A major technological revolution is underway in the areas of system automation and robotics, under the umbrella of autonomy.
Applications include self-driving cars, delivery drones, remote and robotic surgical tools, micro-power grids, Internet-connected appliances, digital manufacturing equipment, and atmospheric control systems. This rapid transition requires engineers and computer scientists with cross-cutting training who can transform advances in digital hardware, communication networks, additive manufacturing, computational mechanics, and artificial intelligence into physical and information-system technologies.
Although the US Bureau of Labor Statistics does not track robotics as a job category, the field draws employees from software engineering (21% projected growth from 2018-2028) and mechanical engineering (4% projected growth).
At the start of 2020, Fior Markets projected that the global robotics market is expected to grow from USD 37.81 Billion in 2017 to USD 158.21 Billion by 2025 at a compound annual growth rate of 19.11%.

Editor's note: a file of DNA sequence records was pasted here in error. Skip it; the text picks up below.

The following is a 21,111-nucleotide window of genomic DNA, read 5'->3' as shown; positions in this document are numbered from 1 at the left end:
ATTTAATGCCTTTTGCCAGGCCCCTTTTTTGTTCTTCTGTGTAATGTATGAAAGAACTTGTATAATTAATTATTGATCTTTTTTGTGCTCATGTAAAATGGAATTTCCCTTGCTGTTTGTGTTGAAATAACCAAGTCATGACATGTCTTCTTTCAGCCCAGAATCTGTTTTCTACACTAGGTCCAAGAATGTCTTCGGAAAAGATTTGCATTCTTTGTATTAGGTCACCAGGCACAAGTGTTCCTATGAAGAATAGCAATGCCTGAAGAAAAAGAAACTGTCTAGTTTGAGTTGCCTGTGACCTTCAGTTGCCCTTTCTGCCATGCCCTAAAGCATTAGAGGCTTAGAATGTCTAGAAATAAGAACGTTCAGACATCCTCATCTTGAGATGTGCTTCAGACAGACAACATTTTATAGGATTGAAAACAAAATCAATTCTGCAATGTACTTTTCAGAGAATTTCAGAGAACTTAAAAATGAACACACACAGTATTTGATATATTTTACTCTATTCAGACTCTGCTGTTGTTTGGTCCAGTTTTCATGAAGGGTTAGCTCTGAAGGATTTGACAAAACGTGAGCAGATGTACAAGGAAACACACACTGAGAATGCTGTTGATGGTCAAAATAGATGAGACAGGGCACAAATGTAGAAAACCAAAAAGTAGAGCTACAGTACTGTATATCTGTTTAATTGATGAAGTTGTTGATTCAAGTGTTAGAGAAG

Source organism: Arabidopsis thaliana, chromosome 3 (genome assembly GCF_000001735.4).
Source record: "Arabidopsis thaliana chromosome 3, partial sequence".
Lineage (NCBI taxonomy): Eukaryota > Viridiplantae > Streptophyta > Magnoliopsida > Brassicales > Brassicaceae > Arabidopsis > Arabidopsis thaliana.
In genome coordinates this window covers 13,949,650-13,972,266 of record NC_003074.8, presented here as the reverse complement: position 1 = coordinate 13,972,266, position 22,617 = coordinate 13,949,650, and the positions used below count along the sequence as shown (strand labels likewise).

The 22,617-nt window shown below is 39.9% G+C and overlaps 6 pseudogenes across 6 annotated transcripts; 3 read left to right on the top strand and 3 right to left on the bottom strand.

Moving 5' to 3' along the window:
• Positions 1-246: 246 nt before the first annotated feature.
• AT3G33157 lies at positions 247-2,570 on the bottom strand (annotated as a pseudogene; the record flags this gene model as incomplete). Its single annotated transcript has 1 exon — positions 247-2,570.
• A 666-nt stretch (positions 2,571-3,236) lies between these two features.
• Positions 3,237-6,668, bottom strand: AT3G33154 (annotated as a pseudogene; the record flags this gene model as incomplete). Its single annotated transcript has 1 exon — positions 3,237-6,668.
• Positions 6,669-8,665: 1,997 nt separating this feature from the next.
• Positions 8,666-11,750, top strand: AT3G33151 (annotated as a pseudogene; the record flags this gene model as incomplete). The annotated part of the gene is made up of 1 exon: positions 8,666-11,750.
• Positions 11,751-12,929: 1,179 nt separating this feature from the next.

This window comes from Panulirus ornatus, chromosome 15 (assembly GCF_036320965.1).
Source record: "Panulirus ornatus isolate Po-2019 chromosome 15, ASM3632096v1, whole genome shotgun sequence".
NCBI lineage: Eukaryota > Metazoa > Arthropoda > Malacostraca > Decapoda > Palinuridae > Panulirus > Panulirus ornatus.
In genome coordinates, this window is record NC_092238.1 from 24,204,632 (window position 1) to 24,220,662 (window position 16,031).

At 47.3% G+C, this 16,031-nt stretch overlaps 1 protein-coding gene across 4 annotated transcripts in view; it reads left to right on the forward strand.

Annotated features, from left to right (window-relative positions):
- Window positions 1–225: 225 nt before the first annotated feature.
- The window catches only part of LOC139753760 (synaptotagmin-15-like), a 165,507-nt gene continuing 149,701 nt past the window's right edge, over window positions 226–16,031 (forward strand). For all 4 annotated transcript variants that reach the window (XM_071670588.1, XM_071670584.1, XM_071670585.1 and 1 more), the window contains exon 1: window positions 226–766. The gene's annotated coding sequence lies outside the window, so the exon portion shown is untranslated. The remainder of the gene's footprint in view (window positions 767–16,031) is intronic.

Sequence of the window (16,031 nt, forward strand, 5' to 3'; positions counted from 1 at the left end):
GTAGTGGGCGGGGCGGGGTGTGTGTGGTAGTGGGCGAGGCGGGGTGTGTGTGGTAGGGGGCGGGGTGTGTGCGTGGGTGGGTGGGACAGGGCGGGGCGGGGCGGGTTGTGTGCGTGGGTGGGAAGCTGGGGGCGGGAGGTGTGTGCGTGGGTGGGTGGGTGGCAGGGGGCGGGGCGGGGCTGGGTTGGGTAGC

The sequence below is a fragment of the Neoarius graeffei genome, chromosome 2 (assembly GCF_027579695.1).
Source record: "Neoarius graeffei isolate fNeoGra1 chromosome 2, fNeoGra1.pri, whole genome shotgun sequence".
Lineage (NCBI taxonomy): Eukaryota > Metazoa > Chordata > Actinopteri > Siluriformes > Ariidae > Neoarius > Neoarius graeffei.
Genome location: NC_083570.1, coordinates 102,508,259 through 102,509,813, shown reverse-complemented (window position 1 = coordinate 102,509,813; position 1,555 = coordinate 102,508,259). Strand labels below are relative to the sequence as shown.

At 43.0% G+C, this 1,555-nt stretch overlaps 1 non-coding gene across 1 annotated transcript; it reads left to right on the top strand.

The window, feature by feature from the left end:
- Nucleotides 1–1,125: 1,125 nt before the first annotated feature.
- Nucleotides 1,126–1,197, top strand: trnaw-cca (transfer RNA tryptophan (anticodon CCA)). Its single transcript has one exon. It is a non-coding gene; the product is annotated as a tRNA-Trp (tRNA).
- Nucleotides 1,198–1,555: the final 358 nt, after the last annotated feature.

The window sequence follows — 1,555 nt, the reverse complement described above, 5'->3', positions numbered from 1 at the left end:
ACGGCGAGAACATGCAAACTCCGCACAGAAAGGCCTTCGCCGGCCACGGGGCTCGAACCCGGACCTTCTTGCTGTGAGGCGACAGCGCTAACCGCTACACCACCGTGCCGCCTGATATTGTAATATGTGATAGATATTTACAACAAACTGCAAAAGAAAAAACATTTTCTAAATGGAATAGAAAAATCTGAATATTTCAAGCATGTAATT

Students in the Autonomy & Robotics program will learn about the complexities of the software systems needed to run autonomous systems; the mathematics, control, and information theory behind algorithm design; the physics needed to model robots and mobile vehicles; and the technologies for making and modifying physical prototypes.
Students will have the opportunity to further specialize and concentrate their knowledge in one or more of these areas to which all will be introduced and exposed. This combination of breath and depth will produce engineers able to contribute immediately to a specific area once employed, but will also put them in a unique position to pivot and learn other areas as required.
How can we help you?
Our program coordinators can help you with questions about your graduate studies.